KAREN Boughton, who runs her podiatry clinic in Langley Moor, near Durham City, has a way with feet – and some good ideas on looking after them:
If you can comfortably reach your toenails, trim or file them regularly. Cut them straight across and file the corners smooth – not too short and not down at the corners as this can lead to ingrowing nails. If you have thick nails, try cutting them after a bath, when they are softer.
Apply a moisturising cream all over the feet daily (except for between the toes, as these areas should be kept dry to prevent infections such as athlete’s foot).
Corns and hard skin can be kept under control by using a foot file or pumice stone. Don’t be tempted to cut corns yourself and don’t apply over-the-counter lotions, unless prescribed by a health care practitioner.
Feet need warmth, rest and exercise to improve circulation. They also benefit from massage.
Blisters are painful, fluid-filled lesions caused by friction and pressure. Blisters that have not burst should be left to dry out. If they burst, apply a small amount of antiseptic ointment. Either way, pressure needs to be taken away from the blister until it has healed. Cut a hole in a 1.5in piece of felt (available from Karen’s clinic), forming a “doughnut” over the blister. Cover this with a clean dry dressing and tape it in place. Alternatively use a soft gel-type dressing.
If you cannot easily reach your feet or if your circulation and ability to heal is impaired, opt for regular podiatry treatments. New wounds and ulcers should be treated as a matter of urgency within 24 hours.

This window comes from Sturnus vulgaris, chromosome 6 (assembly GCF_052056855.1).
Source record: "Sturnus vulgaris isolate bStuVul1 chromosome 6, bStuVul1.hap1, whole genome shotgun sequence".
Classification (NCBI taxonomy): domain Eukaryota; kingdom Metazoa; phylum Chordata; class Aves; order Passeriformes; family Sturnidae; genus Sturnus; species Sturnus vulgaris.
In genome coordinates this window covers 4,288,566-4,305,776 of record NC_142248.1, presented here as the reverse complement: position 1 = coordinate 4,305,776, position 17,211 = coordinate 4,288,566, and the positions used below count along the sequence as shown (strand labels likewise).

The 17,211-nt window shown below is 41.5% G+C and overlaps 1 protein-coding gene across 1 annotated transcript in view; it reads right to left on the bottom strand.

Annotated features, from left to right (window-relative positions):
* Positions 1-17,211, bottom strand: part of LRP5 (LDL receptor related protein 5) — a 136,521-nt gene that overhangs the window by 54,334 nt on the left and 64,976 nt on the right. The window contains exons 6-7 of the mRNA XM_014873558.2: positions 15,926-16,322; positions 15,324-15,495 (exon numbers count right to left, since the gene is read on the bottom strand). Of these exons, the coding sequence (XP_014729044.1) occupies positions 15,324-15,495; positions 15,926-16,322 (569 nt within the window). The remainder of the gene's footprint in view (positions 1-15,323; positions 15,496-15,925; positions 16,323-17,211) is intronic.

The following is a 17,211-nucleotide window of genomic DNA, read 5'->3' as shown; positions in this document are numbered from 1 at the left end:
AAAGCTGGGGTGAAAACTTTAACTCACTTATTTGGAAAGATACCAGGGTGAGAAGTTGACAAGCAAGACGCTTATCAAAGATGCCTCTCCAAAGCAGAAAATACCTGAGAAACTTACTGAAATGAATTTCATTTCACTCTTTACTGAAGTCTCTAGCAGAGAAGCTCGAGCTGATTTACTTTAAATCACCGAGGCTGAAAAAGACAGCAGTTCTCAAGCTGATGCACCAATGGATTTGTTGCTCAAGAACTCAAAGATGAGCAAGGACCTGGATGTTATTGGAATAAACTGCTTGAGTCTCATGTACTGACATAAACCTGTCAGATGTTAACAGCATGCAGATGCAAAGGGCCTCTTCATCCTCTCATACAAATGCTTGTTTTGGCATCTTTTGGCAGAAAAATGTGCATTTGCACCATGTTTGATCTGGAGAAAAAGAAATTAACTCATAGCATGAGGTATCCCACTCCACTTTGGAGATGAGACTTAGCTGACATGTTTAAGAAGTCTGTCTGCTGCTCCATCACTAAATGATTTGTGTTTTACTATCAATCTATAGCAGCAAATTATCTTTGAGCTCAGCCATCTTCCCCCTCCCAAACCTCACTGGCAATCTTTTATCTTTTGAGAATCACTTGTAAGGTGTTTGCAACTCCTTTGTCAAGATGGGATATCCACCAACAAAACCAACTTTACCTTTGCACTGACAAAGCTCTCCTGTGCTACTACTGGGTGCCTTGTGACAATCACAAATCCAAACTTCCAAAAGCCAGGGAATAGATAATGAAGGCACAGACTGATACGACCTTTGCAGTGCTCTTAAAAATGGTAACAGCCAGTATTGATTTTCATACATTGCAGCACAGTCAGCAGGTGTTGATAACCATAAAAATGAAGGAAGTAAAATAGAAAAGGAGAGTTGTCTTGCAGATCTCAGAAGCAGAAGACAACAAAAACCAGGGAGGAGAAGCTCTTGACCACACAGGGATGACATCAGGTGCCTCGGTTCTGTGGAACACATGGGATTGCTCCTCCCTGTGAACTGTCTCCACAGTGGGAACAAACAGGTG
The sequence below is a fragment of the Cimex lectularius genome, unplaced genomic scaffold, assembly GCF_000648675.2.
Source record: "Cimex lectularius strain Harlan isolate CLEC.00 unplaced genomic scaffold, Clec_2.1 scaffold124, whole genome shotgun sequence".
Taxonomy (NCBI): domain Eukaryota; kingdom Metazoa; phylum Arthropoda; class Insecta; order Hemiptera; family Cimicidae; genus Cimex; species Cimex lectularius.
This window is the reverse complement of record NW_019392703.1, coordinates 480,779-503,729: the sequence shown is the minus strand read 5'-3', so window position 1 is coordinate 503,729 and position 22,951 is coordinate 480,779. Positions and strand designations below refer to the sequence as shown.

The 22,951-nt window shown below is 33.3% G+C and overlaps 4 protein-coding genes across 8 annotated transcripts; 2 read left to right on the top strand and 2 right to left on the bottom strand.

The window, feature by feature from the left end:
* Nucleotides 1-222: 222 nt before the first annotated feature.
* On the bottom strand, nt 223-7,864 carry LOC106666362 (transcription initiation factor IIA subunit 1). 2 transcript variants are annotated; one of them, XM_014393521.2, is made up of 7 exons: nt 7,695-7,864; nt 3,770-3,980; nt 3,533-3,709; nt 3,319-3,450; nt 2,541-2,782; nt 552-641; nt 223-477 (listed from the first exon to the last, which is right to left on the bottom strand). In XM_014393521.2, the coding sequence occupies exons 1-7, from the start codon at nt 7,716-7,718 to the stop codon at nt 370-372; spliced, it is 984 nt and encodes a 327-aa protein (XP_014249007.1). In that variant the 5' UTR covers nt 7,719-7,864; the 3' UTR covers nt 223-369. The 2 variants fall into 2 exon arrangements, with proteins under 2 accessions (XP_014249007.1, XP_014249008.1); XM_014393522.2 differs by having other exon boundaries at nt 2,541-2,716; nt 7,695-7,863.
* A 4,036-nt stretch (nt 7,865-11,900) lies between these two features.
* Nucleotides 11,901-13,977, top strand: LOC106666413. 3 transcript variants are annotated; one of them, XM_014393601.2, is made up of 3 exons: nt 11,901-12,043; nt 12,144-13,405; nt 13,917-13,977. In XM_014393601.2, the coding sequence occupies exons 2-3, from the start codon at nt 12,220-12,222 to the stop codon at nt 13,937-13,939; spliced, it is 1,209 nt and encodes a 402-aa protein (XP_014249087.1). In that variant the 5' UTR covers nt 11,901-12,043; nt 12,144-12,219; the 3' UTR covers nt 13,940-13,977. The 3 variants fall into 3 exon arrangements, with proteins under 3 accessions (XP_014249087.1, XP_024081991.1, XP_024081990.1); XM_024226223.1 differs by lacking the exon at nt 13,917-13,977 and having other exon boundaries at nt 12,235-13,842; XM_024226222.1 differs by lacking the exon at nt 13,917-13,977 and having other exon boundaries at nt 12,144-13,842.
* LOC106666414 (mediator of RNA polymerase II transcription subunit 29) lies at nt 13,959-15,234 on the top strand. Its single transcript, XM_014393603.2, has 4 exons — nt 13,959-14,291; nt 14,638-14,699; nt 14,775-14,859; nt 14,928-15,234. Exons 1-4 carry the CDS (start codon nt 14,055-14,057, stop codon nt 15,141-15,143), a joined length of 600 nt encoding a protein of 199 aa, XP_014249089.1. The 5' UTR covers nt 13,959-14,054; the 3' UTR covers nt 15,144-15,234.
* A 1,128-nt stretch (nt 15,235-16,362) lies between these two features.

If you have diabetes, it is particularly important that you check your feet regularly. Seek prompt treatment for any breaks in the skin of your feet, or if you notice any unusual changes in their colour or temperature.
Karen’s podiatry clinic is based at 30b High Street North, Langley Moor, near Durham City. Call 0191-378 9700 or visit karenboughton podiatry.co.uk
Try these daily foot exercises:
1 Keeping your legs as still as you can, write the alphabet in the air, using each foot in turn as an imaginary pencil.
2 Straighten, wriggle and curl your toes around for a few minutes, several times a day.
3 Calf stretches: Stand facing a wall, feet hip-width apart, both feet flat on the ground. Using your arms to lean against the wall, take one leg back and place it on the ground (knee straight, foot flat). Lean forward until you feel the muscles stretching in your calf and heel. Hold for 30 seconds and return to standing position.
Repeat this five times on each leg. Do the same exercise again, but with both knees bent. You should feel the stretch lower down in the calf, just above the ankle joint.
Note – stretching should not be painful.